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Restored

We invite you to take a peek inside our weekly Light for the Way devotional series provided for staff.

By Pastor Tom Volker, Founders Ridge
 
A cheapskate was looking for a gift to give a friend. Everything was too expensive except for a broken glass vase. But then the cheapskate had an idea. He purchased it, for almost nothing, and asked the store to wrap the gift and send it to his friend. The cheapskate imagined that his friend, upon receiving the broken vase would assume that it had been broken by the delivery service. A week later, he received a note from his friend. “Thanks for the vase,” it read. “It was so thoughtful of you to wrap each piece separately.”
 
We are all broken, though we try to hide it. We may conceal our fears by telling people that we are “fine” when they ask us how we are doing? We may mask our sorrow behind a polite smile. We package our brokenness from hurt and disappointment in a life that tells everyone around us, “I’ve got it all together.” We may try and disguise our brokenness with a busy life or by withdrawing from others or through purchasing things that we think will make us happy. Yet God sees all the individual pieces that are wrapped up inside of us.
 
“This is the word that came to Jeremiah from the Lord: ‘Go down to the potter’s house, and there I will give you my message.’ So I went down to the potter’s house, and I saw him working at the wheel. But the pot he was shaping from the clay was marred in his hands; so the potter formed it into another pot, shaping it as seemed best to him.
 
“Then the word of the Lord came to me: ‘O house of Israel, can I not do with you as this potter does?’ declares the Lord. ‘Like clay in the hand of the potter, so are you in my hand…’” - Jeremiah 18:1-6
 
Brokenness isn’t an issue for God. God is well aware of our failures and frailties. It was for those failures that Jesus was sent to be broken in our place on the cross. He rose again with the promise to us that we too can be remade, restored and repurposed for God. God not only has the power to call us out of our brokenness and mend us, but He also has the power to use those things that make us weak for His purpose.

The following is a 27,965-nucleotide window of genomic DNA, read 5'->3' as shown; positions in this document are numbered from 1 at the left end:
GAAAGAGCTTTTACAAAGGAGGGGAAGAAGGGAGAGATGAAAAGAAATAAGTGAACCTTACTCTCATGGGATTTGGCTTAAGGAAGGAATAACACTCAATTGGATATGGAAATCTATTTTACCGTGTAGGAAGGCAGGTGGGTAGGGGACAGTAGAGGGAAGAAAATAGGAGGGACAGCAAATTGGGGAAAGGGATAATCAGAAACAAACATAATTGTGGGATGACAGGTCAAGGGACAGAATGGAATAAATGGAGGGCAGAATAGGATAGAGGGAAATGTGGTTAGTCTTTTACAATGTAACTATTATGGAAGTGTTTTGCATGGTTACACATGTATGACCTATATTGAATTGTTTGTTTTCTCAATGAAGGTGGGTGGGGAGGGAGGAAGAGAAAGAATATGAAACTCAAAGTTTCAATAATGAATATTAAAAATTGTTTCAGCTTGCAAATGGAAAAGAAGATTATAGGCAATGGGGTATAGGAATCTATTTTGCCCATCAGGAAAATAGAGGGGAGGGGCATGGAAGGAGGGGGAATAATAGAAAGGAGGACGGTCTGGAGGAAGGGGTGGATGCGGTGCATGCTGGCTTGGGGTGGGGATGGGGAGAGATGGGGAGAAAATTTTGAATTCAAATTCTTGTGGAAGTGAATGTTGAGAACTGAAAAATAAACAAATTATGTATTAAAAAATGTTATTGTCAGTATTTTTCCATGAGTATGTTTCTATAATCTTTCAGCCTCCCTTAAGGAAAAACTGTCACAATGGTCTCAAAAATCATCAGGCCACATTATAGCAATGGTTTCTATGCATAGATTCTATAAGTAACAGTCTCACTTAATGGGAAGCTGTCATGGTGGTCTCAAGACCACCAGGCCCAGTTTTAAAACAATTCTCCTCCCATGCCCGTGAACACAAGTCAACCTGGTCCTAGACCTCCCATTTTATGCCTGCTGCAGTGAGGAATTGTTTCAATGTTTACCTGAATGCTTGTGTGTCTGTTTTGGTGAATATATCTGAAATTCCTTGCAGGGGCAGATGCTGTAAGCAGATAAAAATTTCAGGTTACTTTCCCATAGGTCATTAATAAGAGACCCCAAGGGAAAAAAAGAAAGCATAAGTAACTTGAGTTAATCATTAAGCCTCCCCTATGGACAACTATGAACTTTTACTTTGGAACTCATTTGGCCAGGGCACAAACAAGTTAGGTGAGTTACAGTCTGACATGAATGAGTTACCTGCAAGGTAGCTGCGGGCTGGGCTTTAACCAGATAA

There is a type of Japanese art called Kintsugi. The artist purposefully breaks a piece of pottery only to mend it. Instead of using glue or filling in the cracks so that they are unnoticeable, the artist fills the cracks with gold, silver or platinum. The purpose of the art is to show that breakage and repair are both a part of the history of the object. This reminds us that even though it is marred, the object still is useful. Jesus has repaired us through His death and resurrection. Though cracks may still be visible, it is through those cracks that God’s grace shines in our lives.
 
Pastor Tom Volker has served at Founders Ridge as campus pastor since March of 2022. It has been only a month, but he absolutely loves the team and residents that he gets to be around by the grace of God. Tom served for 23 years as a parish pastor in different capacities at five different congregations in three different states. He and his amazing wife Verna have four children - three boys and a girl - and reside in South Minneapolis. When not at Founders Ridge, Tom is transporting children, reading, enjoying a movie at the theater, cooking or just trying to be grateful for the adventure that this God has placed him on. (Did that sound too preachy? Sorry, old habit.)

The Light for the Way series provides staff with an examination of a biblical reading to deepen our focus on scripture. Thank you for engaging with this series as we seek wisdom through prayer and reflection as a Christian Ministry.
 

Find more in the Light for the Way series:

Abide
A living hope
Get to know us: a Christian ministry
Introducing Light for the Way, a new devotional series

In addition to Light for the Way, you can find reflections, devotions, music and other resources on the Pastoral Care resources website
 

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